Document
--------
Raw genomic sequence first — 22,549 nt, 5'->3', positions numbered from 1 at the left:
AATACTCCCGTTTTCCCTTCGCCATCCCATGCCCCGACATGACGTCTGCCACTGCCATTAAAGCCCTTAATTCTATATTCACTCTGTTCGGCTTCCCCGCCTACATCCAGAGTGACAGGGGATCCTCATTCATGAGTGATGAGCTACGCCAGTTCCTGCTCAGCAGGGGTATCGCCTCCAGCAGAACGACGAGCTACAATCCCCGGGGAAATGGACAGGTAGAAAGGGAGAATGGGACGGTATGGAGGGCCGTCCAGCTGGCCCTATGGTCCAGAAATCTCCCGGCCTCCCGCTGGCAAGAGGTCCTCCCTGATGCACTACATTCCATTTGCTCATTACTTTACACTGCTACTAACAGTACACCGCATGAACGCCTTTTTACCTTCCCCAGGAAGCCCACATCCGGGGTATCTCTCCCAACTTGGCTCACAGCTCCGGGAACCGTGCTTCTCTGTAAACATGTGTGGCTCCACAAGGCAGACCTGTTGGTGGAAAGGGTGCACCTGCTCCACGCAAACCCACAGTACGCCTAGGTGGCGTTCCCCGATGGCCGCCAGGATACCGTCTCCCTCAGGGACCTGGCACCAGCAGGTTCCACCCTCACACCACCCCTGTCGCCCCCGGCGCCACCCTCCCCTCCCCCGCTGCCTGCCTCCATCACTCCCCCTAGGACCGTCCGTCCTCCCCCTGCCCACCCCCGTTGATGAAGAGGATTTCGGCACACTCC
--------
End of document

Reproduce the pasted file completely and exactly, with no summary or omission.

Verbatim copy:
Raw genomic sequence first — 22,549 nt, 5'->3', positions numbered from 1 at the left:
AATACTCCCGTTTTCCCTTCGCCATCCCATGCCCCGACATGACGTCTGCCACTGCCATTAAAGCCCTTAATTCTATATTCACTCTGTTCGGCTTCCCCGCCTACATCCAGAGTGACAGGGGATCCTCATTCATGAGTGATGAGCTACGCCAGTTCCTGCTCAGCAGGGGTATCGCCTCCAGCAGAACGACGAGCTACAATCCCCGGGGAAATGGACAGGTAGAAAGGGAGAATGGGACGGTATGGAGGGCCGTCCAGCTGGCCCTATGGTCCAGAAATCTCCCGGCCTCCCGCTGGCAAGAGGTCCTCCCTGATGCACTACATTCCATTTGCTCATTACTTTACACTGCTACTAACAGTACACCGCATGAACGCCTTTTTACCTTCCCCAGGAAGCCCACATCCGGGGTATCTCTCCCAACTTGGCTCACAGCTCCGGGAACCGTGCTTCTCTGTAAACATGTGTGGCTCCACAAGGCAGACCTGTTGGTGGAAAGGGTGCACCTGCTCCACGCAAACCCACAGTACGCCTAGGTGGCGTTCCCCGATGGCCGCCAGGATACCGTCTCCCTCAGGGACCTGGCACCAGCAGGTTCCACCCTCACACCACCCCTGTCGCCCCCGGCGCCACCCTCCCCTCCCCCGCTGCCTGCCTCCATCACTCCCCCTAGGACCGTCCGTCCTCCCCCTGCCCACCCCCGTTGATGAAGAGGATTTCGGCACACTCC